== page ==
מגיד שהשכינה יצאה לקראתם כחתן היוצא לקראת כלה.
רש“י שמות יט:יז
And Moses brought the people to meet God. . . This teaches that the Divine Presence went forth to meet them, like a bridegroom who goes forth to meet the bride . . .
~ Rashi, Exodus 19:17
From the love story detailed in Song of Songs to the wedding customs that hark back to God’s revelation at Sinai, marriage is used throughout both the Written and Oral Torah as a metaphor for the relationship between God and the Jewish people. Why was the marriage between husband and wife chosen to depict our relationship with the Divine?
What does the Bible say about marriage Source #2
מאי דכתיב?(דברים יג) אחרי ה’ אלהיכם תלכו? וכי אפשר לו לאדם להלך אחר שכינה? והלא כבר נאמר? (דברים ד) כי ה’ אלהיך אש אוכלה הואִ אלא להלך אחר מדותיו של הקב”ה, מה הוא מלביש ערומים . . . אף אתה הלבש ערומיםֹ הקב”ה ביקר חולים . . . אף אתה בקר חוליםֹ הקב”ה ניחם אבלים . . . אף אתה נחם אבליםֹ וכו“.
סוטה דף יד.א
What is meant by the passage, “You shall walk after the Lord, your God” (Deuteronomy 13:5)? How is it possible for a human being to walk after the Shechina (the Divine Presence)? Doesn’t it say, “For the Lord, your God is a consuming fire” (ibid 4:24)? This is what it means: You shall follow the attributes of the Holy One, blessed be He. Just as he clothes the naked … so should you also clothe the naked. The Holy One, blessed be He, visited the sick . . . so should you also visit the sick … ~Talmud, Sotah 14a
The best we can do to walk in God’s ways – as He is a “consuming fire” – is to emulate God. When we emulate the Divine attributes of mercy and compassion in our relationship with all of creation, we bring Godliness into the world. There is no greater human relationship that provides us this opportunity to be holy than that of a husband and wife. In fact, the word for betrothal, kiddushin, means consecration and sanctification. As we are consecrated towards each other, we are compelled to become sensitive to the needs of an “other.”
On the other hand, it is through the marital relationship itself that we can better understand what it means to be in relationship with God. We are commanded to love God, yet it is through human love that we are able to even begin to fathom what love is. One can better understand what it means to be humble before God and to go beyond our ego by practicing these virtues in our own committed relationship.
Yet while these ideas may also apply to other interpersonal relationships, couplehood is unique in that it calls us to wholeness. Here’s the answer to your question, “What does the Bible say about Marriage”.
What does the Bible Say About Marriage Source #3
א”ר אלעזר: כל אדם שאין לו אשה אינו אדם, שנאמר: (בראשית ה’) זכר ונקבה בראם,,,
ויקרא את שמם אדם.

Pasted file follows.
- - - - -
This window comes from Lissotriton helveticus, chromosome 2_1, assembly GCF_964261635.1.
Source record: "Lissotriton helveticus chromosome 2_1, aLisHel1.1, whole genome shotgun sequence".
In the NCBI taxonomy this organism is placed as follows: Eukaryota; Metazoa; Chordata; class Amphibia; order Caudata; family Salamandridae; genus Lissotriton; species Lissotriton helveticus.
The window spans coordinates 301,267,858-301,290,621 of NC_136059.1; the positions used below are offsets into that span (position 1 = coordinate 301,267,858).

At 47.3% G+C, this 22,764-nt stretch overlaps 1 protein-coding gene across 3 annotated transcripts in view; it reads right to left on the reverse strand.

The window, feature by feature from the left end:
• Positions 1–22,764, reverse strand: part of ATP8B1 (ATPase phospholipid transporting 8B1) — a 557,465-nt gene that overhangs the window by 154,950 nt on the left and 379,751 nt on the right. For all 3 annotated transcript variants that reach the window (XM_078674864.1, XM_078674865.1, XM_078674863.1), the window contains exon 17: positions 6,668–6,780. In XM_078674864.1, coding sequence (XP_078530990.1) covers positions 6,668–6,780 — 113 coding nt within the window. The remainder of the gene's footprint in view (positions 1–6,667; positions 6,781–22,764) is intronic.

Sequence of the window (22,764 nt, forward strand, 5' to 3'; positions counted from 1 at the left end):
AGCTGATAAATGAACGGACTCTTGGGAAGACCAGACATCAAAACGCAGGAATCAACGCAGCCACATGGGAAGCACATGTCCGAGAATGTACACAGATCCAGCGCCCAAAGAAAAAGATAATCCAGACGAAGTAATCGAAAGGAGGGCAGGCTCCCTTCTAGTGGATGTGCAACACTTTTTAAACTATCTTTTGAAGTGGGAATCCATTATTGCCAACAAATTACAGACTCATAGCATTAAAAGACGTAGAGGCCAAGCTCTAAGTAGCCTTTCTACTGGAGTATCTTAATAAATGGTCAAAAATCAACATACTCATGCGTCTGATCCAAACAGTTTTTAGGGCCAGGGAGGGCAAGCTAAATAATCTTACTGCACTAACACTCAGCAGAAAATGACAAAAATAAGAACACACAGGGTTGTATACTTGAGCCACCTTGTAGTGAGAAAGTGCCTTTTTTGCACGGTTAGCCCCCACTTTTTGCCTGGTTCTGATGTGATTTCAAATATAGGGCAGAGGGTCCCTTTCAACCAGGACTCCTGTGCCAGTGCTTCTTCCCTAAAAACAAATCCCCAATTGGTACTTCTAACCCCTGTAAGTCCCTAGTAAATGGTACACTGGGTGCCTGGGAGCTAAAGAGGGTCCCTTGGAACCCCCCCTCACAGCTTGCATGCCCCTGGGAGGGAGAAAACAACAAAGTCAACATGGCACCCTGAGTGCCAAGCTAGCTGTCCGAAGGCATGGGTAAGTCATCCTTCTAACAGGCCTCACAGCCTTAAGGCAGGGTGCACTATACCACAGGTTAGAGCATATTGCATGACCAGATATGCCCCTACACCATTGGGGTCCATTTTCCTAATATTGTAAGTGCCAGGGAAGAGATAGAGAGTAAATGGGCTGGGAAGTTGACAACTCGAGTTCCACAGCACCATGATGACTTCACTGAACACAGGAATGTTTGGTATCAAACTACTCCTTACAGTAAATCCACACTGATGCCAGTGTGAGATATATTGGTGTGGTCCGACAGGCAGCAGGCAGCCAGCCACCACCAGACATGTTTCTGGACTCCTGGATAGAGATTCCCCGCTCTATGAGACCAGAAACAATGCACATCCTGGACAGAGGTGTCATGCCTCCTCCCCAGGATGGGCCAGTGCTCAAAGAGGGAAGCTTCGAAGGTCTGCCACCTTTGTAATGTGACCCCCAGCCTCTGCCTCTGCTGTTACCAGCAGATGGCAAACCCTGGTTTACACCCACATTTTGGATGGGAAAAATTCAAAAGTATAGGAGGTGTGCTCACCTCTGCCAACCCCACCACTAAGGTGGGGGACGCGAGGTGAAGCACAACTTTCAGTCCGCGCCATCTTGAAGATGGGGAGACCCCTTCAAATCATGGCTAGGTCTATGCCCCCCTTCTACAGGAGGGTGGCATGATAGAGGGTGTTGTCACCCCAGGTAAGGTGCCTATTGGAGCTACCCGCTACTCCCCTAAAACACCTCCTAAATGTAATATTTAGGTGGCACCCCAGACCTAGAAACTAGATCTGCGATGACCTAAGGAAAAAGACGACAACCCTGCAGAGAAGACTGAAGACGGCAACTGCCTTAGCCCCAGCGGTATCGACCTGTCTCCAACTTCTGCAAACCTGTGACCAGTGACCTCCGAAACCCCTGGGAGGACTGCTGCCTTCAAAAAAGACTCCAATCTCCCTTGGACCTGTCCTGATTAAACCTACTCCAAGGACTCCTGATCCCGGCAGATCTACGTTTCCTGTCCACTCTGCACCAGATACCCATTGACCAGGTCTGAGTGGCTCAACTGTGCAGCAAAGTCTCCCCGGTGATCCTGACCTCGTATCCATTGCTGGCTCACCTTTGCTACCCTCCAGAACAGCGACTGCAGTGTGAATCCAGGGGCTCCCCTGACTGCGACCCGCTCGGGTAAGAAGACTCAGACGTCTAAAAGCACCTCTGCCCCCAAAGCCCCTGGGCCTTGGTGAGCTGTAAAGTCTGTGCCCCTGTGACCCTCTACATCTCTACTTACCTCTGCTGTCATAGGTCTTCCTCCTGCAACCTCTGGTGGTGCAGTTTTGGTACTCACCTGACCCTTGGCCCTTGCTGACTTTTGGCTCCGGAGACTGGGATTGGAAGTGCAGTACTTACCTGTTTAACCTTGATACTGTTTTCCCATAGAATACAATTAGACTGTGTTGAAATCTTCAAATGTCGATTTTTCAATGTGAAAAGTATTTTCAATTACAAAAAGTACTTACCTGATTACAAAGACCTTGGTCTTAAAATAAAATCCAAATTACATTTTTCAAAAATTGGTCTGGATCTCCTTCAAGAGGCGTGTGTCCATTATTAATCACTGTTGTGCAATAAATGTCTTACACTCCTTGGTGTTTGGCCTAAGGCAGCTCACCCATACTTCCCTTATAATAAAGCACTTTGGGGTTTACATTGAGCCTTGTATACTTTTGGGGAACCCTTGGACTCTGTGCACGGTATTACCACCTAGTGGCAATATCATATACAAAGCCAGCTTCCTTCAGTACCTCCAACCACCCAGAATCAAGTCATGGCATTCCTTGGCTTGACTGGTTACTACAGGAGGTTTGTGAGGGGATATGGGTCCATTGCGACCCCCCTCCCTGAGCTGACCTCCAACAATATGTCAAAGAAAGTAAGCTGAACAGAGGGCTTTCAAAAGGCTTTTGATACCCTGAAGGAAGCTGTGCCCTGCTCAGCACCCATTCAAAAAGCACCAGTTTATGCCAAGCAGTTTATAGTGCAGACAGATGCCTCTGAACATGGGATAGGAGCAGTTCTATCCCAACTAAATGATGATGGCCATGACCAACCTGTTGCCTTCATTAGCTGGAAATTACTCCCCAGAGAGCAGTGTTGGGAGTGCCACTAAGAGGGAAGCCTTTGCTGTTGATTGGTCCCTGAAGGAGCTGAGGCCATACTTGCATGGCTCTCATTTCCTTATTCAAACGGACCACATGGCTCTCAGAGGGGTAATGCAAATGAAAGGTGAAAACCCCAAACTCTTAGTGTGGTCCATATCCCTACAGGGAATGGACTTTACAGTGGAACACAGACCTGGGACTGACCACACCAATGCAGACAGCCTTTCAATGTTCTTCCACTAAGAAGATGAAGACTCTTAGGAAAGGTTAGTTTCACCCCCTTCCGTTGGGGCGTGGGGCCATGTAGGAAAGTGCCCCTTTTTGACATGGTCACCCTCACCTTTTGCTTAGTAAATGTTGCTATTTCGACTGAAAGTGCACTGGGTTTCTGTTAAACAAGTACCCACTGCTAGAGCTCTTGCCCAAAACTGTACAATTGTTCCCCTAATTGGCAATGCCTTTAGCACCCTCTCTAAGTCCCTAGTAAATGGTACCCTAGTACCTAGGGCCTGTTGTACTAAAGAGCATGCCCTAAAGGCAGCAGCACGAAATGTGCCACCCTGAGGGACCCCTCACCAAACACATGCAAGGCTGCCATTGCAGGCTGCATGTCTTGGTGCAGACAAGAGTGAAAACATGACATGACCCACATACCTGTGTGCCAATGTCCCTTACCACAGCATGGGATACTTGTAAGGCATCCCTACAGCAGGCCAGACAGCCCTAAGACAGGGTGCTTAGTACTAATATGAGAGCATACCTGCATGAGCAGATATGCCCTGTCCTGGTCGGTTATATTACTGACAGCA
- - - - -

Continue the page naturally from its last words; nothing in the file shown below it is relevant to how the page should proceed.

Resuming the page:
יבמות דף סג.א
A man who is not married is not a man, for the verse says, “Male and female He created them” (Bereishit 1:27) and He called them Man. ~Talmud (Yevamot 63a)
The Zohar (part I, 91b) explains that husband and wife are really one soul that was divided in half—half of it in a male body and its other half in a female body. Finding our beshert, our destined partner, enables us to find our lost half and return to our original wholeness. This is why marriage is accompanied by an unparalleled amount of joy. God has brought the couple together and the Divine plan has become manifest.
What does the Bible Say About Marriage Source #4
מטרוניתא שאלה את ר’ יוסי בר חלפתא אמרה לו בכמה ימים ברא הקב”ה את עולמו? אמר לה לששת ימים דכתיב (שמות לא) כי ששת ימים עשה ה’ את השמים וגו’, אמרה לו ומאותה שעה עד עכשיו מהו יושב ועושה אמר לה מזווג זווגים וכו“. מדרש רבה (בראשית סח:ד)
A Roman matron once asked Rabbi Yosi ben Chalafta, “Now that God has finished creating the universe, what does he do?” The rabbi replied that God now makes matches, bringing couples together so that they can marry each other. ~ Midrash Rabbah (Bereishit 68:4)
Believing that marriage is a “match made in Heaven” provides solace to couples when the luster begins to wear off, for even the rough patches are integral to achieving our original wholeness.
Once he (Rabbi Boruch of Mezibozh) was surprised by Rabbi Moshe of Ludmir while he was quarreling with his wife. “Do not worry,” he told the visitor. “It is just like the Almighty disagreeing with the Shechina, His Divine Presence – it is all for the sake of Tikkun, it is all meant to correct creation and shorten exile.”
If you are interested in learning more about how to have a healthy marriage that follows biblical marriage tenets, contact Rabbi Slatkin at 443-570-7598. Rabbi Slatkin also realizes that every couple is different and does not mix religion in marriage counseling sessions unless requested by the client.